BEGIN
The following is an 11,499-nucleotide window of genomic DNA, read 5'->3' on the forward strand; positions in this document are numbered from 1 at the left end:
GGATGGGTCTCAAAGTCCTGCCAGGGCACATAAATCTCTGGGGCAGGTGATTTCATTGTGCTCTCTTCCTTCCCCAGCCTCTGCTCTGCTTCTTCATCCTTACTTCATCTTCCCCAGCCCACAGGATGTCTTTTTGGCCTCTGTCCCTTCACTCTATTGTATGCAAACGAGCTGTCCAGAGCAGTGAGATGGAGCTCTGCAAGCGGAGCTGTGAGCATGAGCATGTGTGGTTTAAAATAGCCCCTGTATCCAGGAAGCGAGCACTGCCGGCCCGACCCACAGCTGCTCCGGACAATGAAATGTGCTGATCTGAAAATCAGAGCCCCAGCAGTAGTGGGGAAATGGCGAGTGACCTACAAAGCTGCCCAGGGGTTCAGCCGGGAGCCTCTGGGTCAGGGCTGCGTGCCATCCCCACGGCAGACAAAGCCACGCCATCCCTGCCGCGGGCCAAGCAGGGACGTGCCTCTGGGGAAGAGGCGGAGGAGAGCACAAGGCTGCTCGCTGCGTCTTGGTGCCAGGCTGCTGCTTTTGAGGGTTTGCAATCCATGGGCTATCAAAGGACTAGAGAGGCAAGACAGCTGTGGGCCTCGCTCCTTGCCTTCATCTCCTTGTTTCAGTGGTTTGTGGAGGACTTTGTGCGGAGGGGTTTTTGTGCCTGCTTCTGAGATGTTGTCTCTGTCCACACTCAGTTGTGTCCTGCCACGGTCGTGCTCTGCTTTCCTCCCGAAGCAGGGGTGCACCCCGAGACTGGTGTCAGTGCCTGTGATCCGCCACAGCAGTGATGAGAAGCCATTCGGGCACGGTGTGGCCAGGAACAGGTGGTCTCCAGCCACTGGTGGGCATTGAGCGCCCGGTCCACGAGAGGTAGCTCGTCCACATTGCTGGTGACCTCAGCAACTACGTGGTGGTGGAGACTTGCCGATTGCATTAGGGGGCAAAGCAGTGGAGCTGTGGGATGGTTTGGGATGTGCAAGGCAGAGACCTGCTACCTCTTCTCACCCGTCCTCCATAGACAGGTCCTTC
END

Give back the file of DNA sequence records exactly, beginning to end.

The following is an 11,499-nucleotide window of genomic DNA, read 5'->3' on the forward strand; positions in this document are numbered from 1 at the left end:
GGATGGGTCTCAAAGTCCTGCCAGGGCACATAAATCTCTGGGGCAGGTGATTTCATTGTGCTCTCTTCCTTCCCCAGCCTCTGCTCTGCTTCTTCATCCTTACTTCATCTTCCCCAGCCCACAGGATGTCTTTTTGGCCTCTGTCCCTTCACTCTATTGTATGCAAACGAGCTGTCCAGAGCAGTGAGATGGAGCTCTGCAAGCGGAGCTGTGAGCATGAGCATGTGTGGTTTAAAATAGCCCCTGTATCCAGGAAGCGAGCACTGCCGGCCCGACCCACAGCTGCTCCGGACAATGAAATGTGCTGATCTGAAAATCAGAGCCCCAGCAGTAGTGGGGAAATGGCGAGTGACCTACAAAGCTGCCCAGGGGTTCAGCCGGGAGCCTCTGGGTCAGGGCTGCGTGCCATCCCCACGGCAGACAAAGCCACGCCATCCCTGCCGCGGGCCAAGCAGGGACGTGCCTCTGGGGAAGAGGCGGAGGAGAGCACAAGGCTGCTCGCTGCGTCTTGGTGCCAGGCTGCTGCTTTTGAGGGTTTGCAATCCATGGGCTATCAAAGGACTAGAGAGGCAAGACAGCTGTGGGCCTCGCTCCTTGCCTTCATCTCCTTGTTTCAGTGGTTTGTGGAGGACTTTGTGCGGAGGGGTTTTTGTGCCTGCTTCTGAGATGTTGTCTCTGTCCACACTCAGTTGTGTCCTGCCACGGTCGTGCTCTGCTTTCCTCCCGAAGCAGGGGTGCACCCCGAGACTGGTGTCAGTGCCTGTGATCCGCCACAGCAGTGATGAGAAGCCATTCGGGCACGGTGTGGCCAGGAACAGGTGGTCTCCAGCCACTGGTGGGCATTGAGCGCCCGGTCCACGAGAGGTAGCTCGTCCACATTGCTGGTGACCTCAGCAACTACGTGGTGGTGGAGACTTGCCGATTGCATTAGGGGGCAAAGCAGTGGAGCTGTGGGATGGTTTGGGATGTGCAAGGCAGAGACCTGCTACCTCTTCTCACCCGTCCTCCATAGACAGGTCCTTC